What if two persons who are supposed to work together have different opinions on how to solve a problem? This problem not only arises in human interaction, but can also occur between the two halves of our brain. In this case, the brain requires efficient problem-solving mechanisms. A Biopsychology team from Bochum explored the potential mechanisms by confronted pigeons with a task in which two stimulus classes (cats and dogs) were brought into conflict. The analysis of response patterns and reaction times indicated that an individual dominance of one hemisphere for conflict decisions (meta-control) is primarily based on intrahemispheric processes. Interhemispheric mechanisms come into play for more complex decisions. This flexibility could be a crucial building block for the evolutionary success of a lateralized brain.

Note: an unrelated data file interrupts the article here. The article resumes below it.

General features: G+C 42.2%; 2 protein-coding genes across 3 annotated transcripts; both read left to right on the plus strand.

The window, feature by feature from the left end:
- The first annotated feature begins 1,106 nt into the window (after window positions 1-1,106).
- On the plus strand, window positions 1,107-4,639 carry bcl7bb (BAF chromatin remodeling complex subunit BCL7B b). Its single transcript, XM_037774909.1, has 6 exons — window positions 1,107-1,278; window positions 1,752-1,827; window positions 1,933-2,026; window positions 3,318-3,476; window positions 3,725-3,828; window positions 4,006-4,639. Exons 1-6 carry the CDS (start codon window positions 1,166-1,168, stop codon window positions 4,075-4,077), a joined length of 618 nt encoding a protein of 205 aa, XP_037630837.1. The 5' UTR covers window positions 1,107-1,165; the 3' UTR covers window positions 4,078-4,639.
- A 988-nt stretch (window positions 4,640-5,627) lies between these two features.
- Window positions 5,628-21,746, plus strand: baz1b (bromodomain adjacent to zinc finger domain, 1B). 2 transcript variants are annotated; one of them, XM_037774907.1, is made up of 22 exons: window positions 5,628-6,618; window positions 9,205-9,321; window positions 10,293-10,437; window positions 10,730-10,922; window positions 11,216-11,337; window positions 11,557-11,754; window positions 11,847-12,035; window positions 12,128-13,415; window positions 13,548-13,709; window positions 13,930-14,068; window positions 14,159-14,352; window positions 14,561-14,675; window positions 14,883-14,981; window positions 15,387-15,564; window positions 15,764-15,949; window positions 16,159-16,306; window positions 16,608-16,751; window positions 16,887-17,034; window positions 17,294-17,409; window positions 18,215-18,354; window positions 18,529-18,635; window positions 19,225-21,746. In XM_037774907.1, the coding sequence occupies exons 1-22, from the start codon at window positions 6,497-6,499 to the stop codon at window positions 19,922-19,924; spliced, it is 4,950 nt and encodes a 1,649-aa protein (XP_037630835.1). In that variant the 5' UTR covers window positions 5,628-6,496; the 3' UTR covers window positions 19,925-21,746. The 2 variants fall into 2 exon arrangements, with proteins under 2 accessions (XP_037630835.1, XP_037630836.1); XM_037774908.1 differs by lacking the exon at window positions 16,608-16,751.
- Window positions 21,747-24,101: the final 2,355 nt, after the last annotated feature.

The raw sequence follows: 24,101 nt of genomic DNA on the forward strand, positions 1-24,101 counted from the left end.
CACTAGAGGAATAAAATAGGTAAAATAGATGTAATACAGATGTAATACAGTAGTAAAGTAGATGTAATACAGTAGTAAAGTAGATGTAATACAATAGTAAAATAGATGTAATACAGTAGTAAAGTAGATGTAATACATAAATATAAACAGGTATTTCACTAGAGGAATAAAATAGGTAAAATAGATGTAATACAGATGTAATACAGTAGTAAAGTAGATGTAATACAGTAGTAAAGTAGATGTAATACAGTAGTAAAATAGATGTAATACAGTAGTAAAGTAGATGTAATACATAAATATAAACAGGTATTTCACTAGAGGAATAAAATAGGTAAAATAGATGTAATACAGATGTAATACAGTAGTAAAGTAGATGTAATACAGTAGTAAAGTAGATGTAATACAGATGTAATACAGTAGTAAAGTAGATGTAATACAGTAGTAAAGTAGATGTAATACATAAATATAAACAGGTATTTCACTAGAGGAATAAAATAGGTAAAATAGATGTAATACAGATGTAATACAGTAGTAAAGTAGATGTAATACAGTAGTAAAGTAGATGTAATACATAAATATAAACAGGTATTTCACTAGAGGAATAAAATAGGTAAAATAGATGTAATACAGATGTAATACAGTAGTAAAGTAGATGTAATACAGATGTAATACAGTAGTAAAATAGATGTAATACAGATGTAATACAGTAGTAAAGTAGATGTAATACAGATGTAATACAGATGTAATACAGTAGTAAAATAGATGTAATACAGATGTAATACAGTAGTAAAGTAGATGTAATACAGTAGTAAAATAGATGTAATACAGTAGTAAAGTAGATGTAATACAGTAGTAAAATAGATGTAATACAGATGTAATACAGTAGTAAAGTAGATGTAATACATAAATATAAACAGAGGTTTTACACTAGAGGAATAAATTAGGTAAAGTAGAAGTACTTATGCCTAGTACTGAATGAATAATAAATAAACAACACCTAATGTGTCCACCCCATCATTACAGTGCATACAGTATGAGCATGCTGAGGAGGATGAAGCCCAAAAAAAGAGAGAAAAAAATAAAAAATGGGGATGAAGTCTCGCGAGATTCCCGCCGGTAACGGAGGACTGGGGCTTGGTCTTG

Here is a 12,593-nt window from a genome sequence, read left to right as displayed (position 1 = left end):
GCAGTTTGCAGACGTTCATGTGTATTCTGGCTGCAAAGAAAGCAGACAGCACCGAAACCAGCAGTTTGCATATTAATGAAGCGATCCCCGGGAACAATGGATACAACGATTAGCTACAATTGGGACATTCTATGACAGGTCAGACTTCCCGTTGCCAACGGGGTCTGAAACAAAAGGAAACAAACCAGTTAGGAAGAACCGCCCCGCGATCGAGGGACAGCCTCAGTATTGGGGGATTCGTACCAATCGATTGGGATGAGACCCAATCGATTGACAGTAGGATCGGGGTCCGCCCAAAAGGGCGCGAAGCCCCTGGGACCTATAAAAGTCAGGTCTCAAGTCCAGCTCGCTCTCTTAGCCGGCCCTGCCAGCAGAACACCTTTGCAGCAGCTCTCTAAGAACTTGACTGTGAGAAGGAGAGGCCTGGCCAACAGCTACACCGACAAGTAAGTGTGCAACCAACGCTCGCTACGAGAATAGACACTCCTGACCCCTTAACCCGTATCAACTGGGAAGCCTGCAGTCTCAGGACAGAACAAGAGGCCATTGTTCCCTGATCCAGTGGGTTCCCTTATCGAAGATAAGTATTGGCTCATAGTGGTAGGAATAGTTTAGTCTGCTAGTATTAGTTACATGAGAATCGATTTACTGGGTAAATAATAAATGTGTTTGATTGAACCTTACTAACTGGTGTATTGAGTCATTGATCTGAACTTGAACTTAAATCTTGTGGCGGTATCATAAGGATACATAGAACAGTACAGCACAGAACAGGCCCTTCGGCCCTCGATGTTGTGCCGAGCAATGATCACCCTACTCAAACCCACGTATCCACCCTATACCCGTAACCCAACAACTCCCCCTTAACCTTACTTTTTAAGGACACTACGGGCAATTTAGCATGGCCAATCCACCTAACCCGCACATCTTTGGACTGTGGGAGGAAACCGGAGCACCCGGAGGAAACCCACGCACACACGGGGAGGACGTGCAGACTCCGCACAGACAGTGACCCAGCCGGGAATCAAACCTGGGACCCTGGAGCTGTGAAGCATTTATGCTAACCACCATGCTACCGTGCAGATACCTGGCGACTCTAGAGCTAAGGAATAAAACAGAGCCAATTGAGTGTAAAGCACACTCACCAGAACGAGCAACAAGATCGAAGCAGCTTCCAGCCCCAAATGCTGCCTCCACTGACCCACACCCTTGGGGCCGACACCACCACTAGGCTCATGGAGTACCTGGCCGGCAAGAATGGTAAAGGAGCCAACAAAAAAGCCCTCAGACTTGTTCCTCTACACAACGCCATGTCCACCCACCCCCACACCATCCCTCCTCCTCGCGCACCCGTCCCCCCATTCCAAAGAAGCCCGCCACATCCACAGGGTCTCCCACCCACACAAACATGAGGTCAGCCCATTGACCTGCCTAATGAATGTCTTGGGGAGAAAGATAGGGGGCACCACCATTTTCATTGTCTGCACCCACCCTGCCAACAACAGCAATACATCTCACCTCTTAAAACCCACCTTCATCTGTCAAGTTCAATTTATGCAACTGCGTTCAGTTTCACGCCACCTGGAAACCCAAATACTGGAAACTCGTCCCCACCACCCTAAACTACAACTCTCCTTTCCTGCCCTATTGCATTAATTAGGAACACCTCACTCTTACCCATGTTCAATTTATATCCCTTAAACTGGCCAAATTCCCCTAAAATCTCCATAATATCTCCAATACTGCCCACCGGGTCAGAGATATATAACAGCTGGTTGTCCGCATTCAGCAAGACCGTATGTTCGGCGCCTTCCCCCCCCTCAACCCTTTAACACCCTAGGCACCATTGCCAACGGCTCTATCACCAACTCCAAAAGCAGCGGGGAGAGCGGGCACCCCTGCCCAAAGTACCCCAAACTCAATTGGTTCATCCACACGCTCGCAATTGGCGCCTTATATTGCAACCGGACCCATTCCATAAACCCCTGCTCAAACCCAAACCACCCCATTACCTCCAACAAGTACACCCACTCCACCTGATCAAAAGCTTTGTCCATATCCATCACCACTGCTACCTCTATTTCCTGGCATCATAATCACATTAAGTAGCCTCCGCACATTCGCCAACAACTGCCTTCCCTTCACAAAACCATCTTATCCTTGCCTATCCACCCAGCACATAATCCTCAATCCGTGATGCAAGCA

Manns M, Otto T, Salm L. Pigeons show how meta-control enables decision-making in an ambiguous world. Sci Rep. 2021 Feb 15;11(1):3838.